The third time we “met” I was a little annoyed at her re-introduction and didn’t spend much time after shaking her hand, because I felt like she would ask me for something again.

Then last week, I was at an event with a colleague and she entered the room and greeted my colleague, who then asked her, “Do you know Rachel?”

She said “No” and tried to introduce herself for a fourth time.

On a personal level, it’s extremely frustrating to seem so forgettable. These four introductions and constant digital “asks” left me screaming internally, “LEARN MY NAME!”

It says a lot about you as a communicator if you can’t actually build a relationship with your audience. If you want something from me, I’m more likely to give it to you if I feel like you know me, you get me and you might have something to offer me in return.

Before you inundate your audience with promotional messages, make sure you know them. Who are they? What problems do they deal with? Can you be a help to them as well or do you just want their dollars? You can’t have a one-sided relationship with anyone. This woman is no longer a part of my professional network because clearly she doesn’t want to be a connection… unless I’m giving her something.

How do you engage with your audiences in a way that builds a relationship rather than tears it down?

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The 3 Most Important Things I Learned as an Intern at Sonnhalter

Emily Bessell just wrapped up a summer internship here at Sonnhalter and before she left, she shared some of the things she learned during her time on our team. Here’s what she had to say…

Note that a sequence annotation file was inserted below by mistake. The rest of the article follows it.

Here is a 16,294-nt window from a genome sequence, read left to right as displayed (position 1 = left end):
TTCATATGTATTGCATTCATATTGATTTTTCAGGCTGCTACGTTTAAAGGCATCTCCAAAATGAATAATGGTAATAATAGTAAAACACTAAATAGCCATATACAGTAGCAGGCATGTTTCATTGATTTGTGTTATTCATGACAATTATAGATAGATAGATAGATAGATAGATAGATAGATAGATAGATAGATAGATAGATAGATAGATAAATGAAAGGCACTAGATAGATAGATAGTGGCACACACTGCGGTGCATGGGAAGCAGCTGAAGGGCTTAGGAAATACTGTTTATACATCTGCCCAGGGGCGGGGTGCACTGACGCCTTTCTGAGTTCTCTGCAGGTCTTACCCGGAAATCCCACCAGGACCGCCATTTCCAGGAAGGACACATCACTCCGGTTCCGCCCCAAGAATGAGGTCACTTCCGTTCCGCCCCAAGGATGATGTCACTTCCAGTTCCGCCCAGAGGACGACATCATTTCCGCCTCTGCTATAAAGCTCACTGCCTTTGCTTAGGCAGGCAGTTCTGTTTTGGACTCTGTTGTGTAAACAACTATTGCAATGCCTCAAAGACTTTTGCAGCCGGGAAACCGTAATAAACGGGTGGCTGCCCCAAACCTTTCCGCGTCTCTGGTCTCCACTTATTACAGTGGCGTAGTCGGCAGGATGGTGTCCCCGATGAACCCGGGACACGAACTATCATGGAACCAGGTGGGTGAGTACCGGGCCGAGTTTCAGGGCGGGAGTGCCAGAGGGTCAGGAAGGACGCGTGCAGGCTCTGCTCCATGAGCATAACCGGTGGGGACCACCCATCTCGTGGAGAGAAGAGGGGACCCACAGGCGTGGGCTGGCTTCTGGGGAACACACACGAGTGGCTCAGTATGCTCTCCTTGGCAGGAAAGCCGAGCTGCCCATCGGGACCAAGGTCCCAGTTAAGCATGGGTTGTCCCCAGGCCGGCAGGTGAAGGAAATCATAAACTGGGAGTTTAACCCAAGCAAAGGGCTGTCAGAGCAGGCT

With summer winding down and my senior year at Denison University just around the corner, I’m beginning to reflect on my internship experience here at Sonnhalter.

The first thing that came to mind was,

“Where did the time go? It seems like I just started yesterday!”

But I will save the familiar ‘time is fleeting’ conversation for another day.

The second and third things that popped into my head were more closely related to what I aim to communicate in this post. That is, the three most important things I learned as an intern.

1. Research skills are important.

One of my predominant projects this summer involved heavy research so effective skills were essential. However, I learned that research skills are important for other things too, like preparing for meetings with clients. During my time as an intern, I was included in client meetings and conference calls. While observing these meetings, I wanted to be well informed and if needed, participate in the conversation with confidence. To do this, I engaged in thorough research about the client and company prior to the meeting. With this kind of preparation, I was well informed and ready to learn new things.